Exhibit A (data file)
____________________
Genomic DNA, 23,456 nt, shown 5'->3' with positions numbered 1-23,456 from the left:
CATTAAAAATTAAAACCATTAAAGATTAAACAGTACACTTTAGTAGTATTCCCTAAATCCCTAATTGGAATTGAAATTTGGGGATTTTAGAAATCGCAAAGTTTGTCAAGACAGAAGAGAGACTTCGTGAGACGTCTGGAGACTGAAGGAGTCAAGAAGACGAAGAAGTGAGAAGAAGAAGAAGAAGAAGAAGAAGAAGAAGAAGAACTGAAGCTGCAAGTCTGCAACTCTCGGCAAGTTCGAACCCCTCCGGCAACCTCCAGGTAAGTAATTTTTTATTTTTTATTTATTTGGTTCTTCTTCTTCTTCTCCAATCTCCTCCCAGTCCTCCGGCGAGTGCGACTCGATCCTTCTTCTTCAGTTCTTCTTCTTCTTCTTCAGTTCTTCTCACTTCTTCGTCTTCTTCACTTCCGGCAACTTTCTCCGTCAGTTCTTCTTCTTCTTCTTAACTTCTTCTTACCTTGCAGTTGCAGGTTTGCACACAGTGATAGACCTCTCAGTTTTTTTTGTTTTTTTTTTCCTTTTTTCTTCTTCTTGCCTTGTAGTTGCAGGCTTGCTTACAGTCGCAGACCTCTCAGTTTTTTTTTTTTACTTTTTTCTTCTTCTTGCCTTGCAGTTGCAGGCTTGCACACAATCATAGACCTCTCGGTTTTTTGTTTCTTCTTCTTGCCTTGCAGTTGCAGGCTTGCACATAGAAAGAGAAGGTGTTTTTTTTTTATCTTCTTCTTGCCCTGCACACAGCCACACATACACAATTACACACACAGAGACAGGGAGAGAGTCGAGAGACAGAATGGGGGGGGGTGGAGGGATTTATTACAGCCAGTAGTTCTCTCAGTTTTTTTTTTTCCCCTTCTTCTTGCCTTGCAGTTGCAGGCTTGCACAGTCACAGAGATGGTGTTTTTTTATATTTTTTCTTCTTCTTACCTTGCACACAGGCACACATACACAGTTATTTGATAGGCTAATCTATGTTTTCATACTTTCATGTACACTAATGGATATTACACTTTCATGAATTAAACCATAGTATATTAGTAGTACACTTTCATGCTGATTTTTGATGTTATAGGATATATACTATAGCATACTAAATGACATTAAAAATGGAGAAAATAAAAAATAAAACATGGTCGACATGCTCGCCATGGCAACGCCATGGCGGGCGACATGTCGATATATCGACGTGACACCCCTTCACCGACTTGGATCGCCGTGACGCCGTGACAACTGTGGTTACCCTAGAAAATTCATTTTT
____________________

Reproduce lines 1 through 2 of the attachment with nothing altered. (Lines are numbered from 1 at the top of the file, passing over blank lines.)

Genomic DNA, 23,456 nt, shown 5'->3' with positions numbered 1-23,456 from the left:
CATTAAAAATTAAAACCATTAAAGATTAAACAGTACACTTTAGTAGTATTCCCTAAATCCCTAATTGGAATTGAAATTTGGGGATTTTAGAAATCGCAAAGTTTGTCAAGACAGAAGAGAGACTTCGTGAGACGTCTGGAGACTGAAGGAGTCAAGAAGACGAAGAAGTGAGAAGAAGAAGAAGAAGAAGAAGAAGAAGAAGAAGAACTGAAGCTGCAAGTCTGCAACTCTCGGCAAGTTCGAACCCCTCCGGCAACCTCCAGGTAAGTAATTTTTTATTTTTTATTTATTTGGTTCTTCTTCTTCTTCTCCAATCTCCTCCCAGTCCTCCGGCGAGTGCGACTCGATCCTTCTTCTTCAGTTCTTCTTCTTCTTCTTCAGTTCTTCTCACTTCTTCGTCTTCTTCACTTCCGGCAACTTTCTCCGTCAGTTCTTCTTCTTCTTCTTAACTTCTTCTTACCTTGCAGTTGCAGGTTTGCACACAGTGATAGACCTCTCAGTTTTTTTTGTTTTTTTTTTCCTTTTTTCTTCTTCTTGCCTTGTAGTTGCAGGCTTGCTTACAGTCGCAGACCTCTCAGTTTTTTTTTTTTACTTTTTTCTTCTTCTTGCCTTGCAGTTGCAGGCTTGCACACAATCATAGACCTCTCGGTTTTTTGTTTCTTCTTCTTGCCTTGCAGTTGCAGGCTTGCACATAGAAAGAGAAGGTGTTTTTTTTTTATCTTCTTCTTGCCCTGCACACAGCCACACATACACAATTACACACACAGAGACAGGGAGAGAGTCGAGAGACAGAATGGGGGGGGGTGGAGGGATTTATTACAGCCAGTAGTTCTCTCAGTTTTTTTTTTTCCCCTTCTTCTTGCCTTGCAGTTGCAGGCTTGCACAGTCACAGAGATGGTGTTTTTTTATATTTTTTCTTCTTCTTACCTTGCACACAGGCACACATACACAGTTATTTGATAGGCTAATCTATGTTTTCATACTTTCATGTACACTAATGGATATTACACTTTCATGAATTAAACCATAGTATATTAGTAGTACACTTTCATGCTGATTTTTGATGTTATAGGATATATACTATAGCATACTAAATGACATTAAAAATGGAGAAAATAAAAAATAAAACATGGTCGACATGCTCGCCATGGCAACGCCATGGCGGGCGACATGTCGATATATCGACGTGACACCCCTTCACCGACTTGGATCGCCGTGACGCCGTGACAACTGTGGTTACCCTAGAAAATTCATTTTT